The Center for Media and Democracy (CMD) has chosen to make the debate over its VNR "study" a personal one.
Rather than discuss the merits of the arguments I put forward in a recent Technique, the CMD on its Web site instead selectively critiqued my Op-Ed piece in the May 1 issue of Cable & Broadcasting.
The post deliberately mischaracterizes my contention that sponsored news content is almost always innocuous and frequently can be beneficial whether attributed or not. I can cite example after example of VNRs and SMTs I've produced in the past 20 years that offered important and even life-saving information. I can also say that my firm has never produced a VNR that contained lies.
The CMD made no effort to contact me as the prestigious, non-partisan Poynter Institute did. I explained to a Poynter faculty member that all producers of sponsored news agree newscasters should attribute it. But I also told him I believe that if it isn't attributed, in today's TV news/infotainment environment, there is no harm because there is no foul. Editorial safeguards are in place to prevent abuse in TV newsrooms just as there are in print newsrooms, which routinely use press releases without attribution.
Evidently, none of this interests the CMD because it seems to believe any PR by any corporation is deceptive, corrupt, and dishonest. This is ironic being as the CMD itself is just a sort of two-person PR shop with an anti-corporate agenda that uses the same publicity tactics it condemns others for using.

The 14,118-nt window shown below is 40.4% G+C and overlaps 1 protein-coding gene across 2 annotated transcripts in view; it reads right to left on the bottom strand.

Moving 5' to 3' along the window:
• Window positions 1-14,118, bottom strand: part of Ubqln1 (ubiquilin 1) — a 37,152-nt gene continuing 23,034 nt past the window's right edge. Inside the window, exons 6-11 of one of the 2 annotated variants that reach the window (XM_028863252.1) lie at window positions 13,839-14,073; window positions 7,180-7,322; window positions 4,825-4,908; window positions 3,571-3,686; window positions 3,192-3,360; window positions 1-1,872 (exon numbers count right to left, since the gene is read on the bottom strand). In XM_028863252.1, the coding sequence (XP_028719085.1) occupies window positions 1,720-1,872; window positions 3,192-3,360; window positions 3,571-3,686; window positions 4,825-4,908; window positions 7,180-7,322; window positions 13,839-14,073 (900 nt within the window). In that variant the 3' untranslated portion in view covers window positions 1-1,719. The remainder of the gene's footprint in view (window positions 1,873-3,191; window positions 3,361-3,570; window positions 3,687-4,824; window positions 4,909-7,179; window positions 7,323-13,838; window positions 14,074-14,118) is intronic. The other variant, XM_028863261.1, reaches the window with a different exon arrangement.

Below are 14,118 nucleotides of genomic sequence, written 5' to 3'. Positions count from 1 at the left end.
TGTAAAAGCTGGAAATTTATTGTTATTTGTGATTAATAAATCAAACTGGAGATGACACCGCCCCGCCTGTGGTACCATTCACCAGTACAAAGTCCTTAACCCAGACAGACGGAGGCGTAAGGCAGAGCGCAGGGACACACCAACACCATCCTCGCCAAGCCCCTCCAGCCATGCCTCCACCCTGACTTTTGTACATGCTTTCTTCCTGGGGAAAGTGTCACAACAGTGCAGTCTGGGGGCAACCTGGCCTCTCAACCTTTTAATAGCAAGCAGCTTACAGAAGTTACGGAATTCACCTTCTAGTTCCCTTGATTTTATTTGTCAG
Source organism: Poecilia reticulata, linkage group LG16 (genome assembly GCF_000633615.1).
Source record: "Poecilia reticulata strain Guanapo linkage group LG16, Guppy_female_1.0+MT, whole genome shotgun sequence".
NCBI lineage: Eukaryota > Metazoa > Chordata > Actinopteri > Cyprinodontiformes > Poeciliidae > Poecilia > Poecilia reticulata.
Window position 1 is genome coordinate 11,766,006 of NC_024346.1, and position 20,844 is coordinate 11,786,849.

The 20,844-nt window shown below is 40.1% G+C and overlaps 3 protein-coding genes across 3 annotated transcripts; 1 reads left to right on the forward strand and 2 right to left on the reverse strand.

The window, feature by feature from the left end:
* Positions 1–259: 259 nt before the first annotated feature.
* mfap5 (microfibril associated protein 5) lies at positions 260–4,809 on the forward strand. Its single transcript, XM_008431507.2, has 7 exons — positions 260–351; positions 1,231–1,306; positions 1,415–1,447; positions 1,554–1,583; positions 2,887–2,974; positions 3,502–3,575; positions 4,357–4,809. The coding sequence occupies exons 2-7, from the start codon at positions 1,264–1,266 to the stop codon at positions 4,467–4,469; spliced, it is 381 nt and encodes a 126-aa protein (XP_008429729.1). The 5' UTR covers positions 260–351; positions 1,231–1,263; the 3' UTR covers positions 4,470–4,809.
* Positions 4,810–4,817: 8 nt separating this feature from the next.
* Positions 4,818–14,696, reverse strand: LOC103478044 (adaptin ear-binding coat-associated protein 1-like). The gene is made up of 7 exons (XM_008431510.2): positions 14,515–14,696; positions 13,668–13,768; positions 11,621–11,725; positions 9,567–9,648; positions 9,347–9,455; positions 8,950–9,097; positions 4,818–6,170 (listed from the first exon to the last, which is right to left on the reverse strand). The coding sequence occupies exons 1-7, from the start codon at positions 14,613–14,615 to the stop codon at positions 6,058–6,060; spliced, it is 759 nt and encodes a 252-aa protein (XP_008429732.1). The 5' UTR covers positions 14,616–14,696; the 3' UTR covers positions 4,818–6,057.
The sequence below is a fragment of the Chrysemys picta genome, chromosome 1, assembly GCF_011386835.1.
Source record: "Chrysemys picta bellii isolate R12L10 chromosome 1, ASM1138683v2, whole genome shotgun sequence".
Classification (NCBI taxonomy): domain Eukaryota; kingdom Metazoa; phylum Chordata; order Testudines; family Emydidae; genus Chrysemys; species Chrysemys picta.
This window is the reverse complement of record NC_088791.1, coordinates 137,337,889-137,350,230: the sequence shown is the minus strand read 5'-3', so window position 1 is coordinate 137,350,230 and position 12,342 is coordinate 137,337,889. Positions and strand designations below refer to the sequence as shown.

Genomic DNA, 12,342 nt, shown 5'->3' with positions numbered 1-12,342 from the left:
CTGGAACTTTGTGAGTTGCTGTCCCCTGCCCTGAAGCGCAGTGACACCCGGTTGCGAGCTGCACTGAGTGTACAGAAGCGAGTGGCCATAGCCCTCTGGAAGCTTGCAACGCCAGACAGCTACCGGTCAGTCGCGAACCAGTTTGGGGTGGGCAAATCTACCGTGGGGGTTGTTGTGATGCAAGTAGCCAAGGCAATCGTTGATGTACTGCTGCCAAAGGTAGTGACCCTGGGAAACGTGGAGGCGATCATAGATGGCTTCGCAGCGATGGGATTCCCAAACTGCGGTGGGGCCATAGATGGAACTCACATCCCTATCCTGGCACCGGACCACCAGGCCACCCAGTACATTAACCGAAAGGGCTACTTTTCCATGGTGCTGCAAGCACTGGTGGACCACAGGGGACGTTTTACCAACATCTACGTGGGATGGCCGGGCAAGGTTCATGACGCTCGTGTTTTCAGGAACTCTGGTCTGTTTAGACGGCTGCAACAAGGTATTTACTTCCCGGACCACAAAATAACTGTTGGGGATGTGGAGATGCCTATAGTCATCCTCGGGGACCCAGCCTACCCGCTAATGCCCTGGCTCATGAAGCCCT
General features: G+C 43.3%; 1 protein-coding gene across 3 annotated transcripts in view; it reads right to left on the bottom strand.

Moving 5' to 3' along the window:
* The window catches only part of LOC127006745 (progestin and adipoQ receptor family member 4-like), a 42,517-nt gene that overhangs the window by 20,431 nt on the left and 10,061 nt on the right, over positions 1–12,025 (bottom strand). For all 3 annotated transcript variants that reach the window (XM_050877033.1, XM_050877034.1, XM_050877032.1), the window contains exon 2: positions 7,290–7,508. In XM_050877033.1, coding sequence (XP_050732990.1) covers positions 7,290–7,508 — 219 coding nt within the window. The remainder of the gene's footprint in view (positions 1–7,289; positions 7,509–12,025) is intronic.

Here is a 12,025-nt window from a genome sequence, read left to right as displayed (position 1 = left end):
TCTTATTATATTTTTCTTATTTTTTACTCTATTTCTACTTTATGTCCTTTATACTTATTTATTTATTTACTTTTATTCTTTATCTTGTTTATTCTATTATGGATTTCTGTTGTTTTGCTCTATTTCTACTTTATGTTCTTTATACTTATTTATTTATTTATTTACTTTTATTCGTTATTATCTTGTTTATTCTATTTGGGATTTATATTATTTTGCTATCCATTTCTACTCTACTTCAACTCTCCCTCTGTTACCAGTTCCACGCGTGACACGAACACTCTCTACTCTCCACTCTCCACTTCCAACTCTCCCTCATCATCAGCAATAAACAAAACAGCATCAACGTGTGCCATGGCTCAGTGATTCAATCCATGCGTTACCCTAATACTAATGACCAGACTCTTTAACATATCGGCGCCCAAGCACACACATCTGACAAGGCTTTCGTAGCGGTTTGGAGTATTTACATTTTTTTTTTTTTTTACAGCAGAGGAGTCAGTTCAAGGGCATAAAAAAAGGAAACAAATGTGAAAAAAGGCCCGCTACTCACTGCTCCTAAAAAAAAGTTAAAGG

An example can be found on the Center for Consumer Freedom Web site where it's noted that the CMD's two directors, Sheldon Rampton and John Stauber, promoted their book Trust Us, We're Experts! with a slick press kit, citing favorable reviews from media experts. The packet also included a prewritten list of questions for reporters to ask. The Milwaukee Journal-Sentinel blew the whistle, noting that a "sheepish Stauber" offered [this] feeble excuse: "What you see is a true PR campaign around our book. This is how book publishing is done. I think it's bad. I hate it."
Then there's their other book, Mad Cow USA, which nearly a decade ago predicted an epidemic of the disease because of a massive government and industry cover-up. Stauber was widely quoted on the topic by major news organizations, which believed his claim that he was an expert even though he has no scientific or medical training. Talk about "fake news."
I don't point this out to discredit the CMD VNR study, but to show that the CMD is not so much an objective observer concerned about journalistic integrity as it is a small group of folks who don't like big corporations using the public airwaves. The CMD seems to think its special interests trump your special interests. That strikes me as decidedly undemocratic.
President and CEO
KEF Media Associates